Beloved, the “sermon among the hills” is the foundation of our ethical activity in the world. Loved by the radical God of Love made known to us in Christ, we love radically like God, risking our creaturely comforts and daring to stand out[26] we bring and declare this love into the world.[27] We’re called by and in faith to be born anew into a new life defined by God’s will and desire to seek and save the lost, to liberate the captives, to bring good news to the poor and destitute, those struggling to live and exist. We are created anew to be God’s representatives in the name of Christ by the power of the Holy Spirit in the world. We are to feel our discontentment with the world because God is discontent with the way the world is for God’s beloved.[28] We’re to press into God by pressing into the plight of our brothers and sisters, in this the light breaks through the darkness, hope defeats hopelessness,[29] and love births life.[30]

The following is taken from Ernesto Cardenal’s poem, “Coplas on the death of Merton”,[31]

Love, love above all, an anticipation
of death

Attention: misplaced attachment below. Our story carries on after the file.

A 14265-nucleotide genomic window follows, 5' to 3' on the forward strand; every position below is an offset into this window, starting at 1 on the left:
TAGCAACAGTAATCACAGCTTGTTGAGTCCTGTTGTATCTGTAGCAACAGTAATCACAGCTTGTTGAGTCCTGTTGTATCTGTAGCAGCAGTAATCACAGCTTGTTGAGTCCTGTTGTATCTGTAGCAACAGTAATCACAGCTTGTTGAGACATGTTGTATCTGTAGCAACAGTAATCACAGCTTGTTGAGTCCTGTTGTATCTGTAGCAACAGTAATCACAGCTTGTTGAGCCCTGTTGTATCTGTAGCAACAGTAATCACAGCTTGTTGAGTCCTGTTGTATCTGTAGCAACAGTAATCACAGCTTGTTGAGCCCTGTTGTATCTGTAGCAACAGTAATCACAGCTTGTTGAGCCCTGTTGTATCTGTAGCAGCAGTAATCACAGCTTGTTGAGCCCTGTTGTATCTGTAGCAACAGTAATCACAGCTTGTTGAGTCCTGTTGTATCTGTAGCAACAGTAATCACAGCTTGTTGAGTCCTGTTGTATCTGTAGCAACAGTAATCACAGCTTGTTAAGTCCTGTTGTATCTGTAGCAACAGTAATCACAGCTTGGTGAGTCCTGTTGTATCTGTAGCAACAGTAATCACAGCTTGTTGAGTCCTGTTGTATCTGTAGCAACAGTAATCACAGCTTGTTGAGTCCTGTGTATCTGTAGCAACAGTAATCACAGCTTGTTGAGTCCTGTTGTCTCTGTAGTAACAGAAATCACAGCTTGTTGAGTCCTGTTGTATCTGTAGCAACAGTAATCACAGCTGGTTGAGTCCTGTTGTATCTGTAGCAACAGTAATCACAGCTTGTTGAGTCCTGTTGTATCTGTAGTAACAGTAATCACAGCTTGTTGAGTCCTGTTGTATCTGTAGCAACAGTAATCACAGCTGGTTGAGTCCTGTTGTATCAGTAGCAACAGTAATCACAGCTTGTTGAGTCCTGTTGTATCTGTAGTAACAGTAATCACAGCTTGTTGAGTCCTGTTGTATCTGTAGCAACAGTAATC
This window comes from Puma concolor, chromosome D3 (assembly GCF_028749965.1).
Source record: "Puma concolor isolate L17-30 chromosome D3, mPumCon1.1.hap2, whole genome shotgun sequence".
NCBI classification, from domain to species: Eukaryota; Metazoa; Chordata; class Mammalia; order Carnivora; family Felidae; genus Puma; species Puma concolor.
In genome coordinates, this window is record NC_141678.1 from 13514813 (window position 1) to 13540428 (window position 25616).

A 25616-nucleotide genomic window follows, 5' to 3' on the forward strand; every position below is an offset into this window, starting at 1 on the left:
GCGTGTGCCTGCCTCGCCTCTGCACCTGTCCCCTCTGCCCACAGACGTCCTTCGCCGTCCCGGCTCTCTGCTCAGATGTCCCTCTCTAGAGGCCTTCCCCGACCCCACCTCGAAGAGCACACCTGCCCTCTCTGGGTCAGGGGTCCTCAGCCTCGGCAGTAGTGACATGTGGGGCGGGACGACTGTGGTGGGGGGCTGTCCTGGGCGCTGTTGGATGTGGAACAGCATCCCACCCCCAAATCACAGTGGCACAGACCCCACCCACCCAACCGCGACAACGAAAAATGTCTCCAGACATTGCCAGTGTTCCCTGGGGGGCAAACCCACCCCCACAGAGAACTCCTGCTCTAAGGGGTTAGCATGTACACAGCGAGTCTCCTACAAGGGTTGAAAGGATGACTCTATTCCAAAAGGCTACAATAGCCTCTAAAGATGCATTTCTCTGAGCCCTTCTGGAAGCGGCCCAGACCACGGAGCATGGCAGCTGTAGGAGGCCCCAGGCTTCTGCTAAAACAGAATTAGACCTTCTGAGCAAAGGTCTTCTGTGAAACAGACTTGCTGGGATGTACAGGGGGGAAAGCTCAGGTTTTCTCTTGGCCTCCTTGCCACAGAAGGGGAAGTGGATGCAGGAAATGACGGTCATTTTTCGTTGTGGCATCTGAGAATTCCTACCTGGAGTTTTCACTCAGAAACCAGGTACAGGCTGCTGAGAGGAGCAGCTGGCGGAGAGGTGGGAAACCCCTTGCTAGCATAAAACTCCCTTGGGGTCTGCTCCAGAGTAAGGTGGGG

There was a taste of death in the kisses
                        being
                                    is being
                                                in another being
            we exist only in love
But in this life we love only briefly
and feebly
            We love or exist only when we stop being
when we die
            nakedness of the whole being in order to make love
                                    make love not war
                        that go to empty into the love
                        that is life


[1] RT France, in his commentary, makes the compelling case that the location where Jesus sits and teaches his disciples in this pericope are “hills” rather than a mountain (which is the technical translation of to oros). France uses the corresponding text in the gospel of Luke which describes Jesus as going down to this location…

[2] R. T. France The Gospel of Matthew The New International Commentary on the New Testament. Gen. Ed Joel B. Green. Grand Rapids, MI: Eerdmans, 2007. 157-158.

[3] Anna Case-Winters Matthew Belief: A Theological Commentary on the Bible Eds Amy Plantinga Pauw and William C. Placher. Louisville, KY: WJK, 2015. 71-72. “The Sermon on the Mount, in its clarion call to a radically different way of life, does unmask the sinfulness of the life we now live—turned in on ourselves as we are. Indeed, it makes our need for God’s grace very clear, but the message also moves and motivates us toward the higher righteousness to which Jesus calls us. It does so not by giving a set of prescriptions to be followed in a legalistic manner but rather examples of life oriented by the love of God and neighbor.”